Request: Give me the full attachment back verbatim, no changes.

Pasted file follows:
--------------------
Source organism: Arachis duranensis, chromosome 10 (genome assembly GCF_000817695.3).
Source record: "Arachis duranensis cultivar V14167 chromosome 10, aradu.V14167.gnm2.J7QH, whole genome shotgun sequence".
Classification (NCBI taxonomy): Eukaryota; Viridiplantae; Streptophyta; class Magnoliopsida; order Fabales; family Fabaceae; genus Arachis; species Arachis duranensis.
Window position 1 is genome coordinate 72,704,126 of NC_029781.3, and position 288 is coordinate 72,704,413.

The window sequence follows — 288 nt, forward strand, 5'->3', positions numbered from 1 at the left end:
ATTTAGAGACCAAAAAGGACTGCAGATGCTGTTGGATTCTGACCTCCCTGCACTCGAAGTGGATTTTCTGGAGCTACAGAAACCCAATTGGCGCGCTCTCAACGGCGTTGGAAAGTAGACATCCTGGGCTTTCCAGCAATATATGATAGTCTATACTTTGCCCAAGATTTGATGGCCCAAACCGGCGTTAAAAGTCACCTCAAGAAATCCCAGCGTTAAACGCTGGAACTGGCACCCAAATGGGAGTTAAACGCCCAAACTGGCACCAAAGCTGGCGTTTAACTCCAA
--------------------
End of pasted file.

Source organism: Arachis duranensis, chromosome 10 (genome assembly GCF_000817695.3).
Source record: "Arachis duranensis cultivar V14167 chromosome 10, aradu.V14167.gnm2.J7QH, whole genome shotgun sequence".
Classification (NCBI taxonomy): Eukaryota; Viridiplantae; Streptophyta; class Magnoliopsida; order Fabales; family Fabaceae; genus Arachis; species Arachis duranensis.
Window position 1 is genome coordinate 72,704,126 of NC_029781.3, and position 288 is coordinate 72,704,413.

The window sequence follows — 288 nt, forward strand, 5'->3', positions numbered from 1 at the left end:
ATTTAGAGACCAAAAAGGACTGCAGATGCTGTTGGATTCTGACCTCCCTGCACTCGAAGTGGATTTTCTGGAGCTACAGAAACCCAATTGGCGCGCTCTCAACGGCGTTGGAAAGTAGACATCCTGGGCTTTCCAGCAATATATGATAGTCTATACTTTGCCCAAGATTTGATGGCCCAAACCGGCGTTAAAAGTCACCTCAAGAAATCCCAGCGTTAAACGCTGGAACTGGCACCCAAATGGGAGTTAAACGCCCAAACTGGCACCAAAGCTGGCGTTTAACTCCAA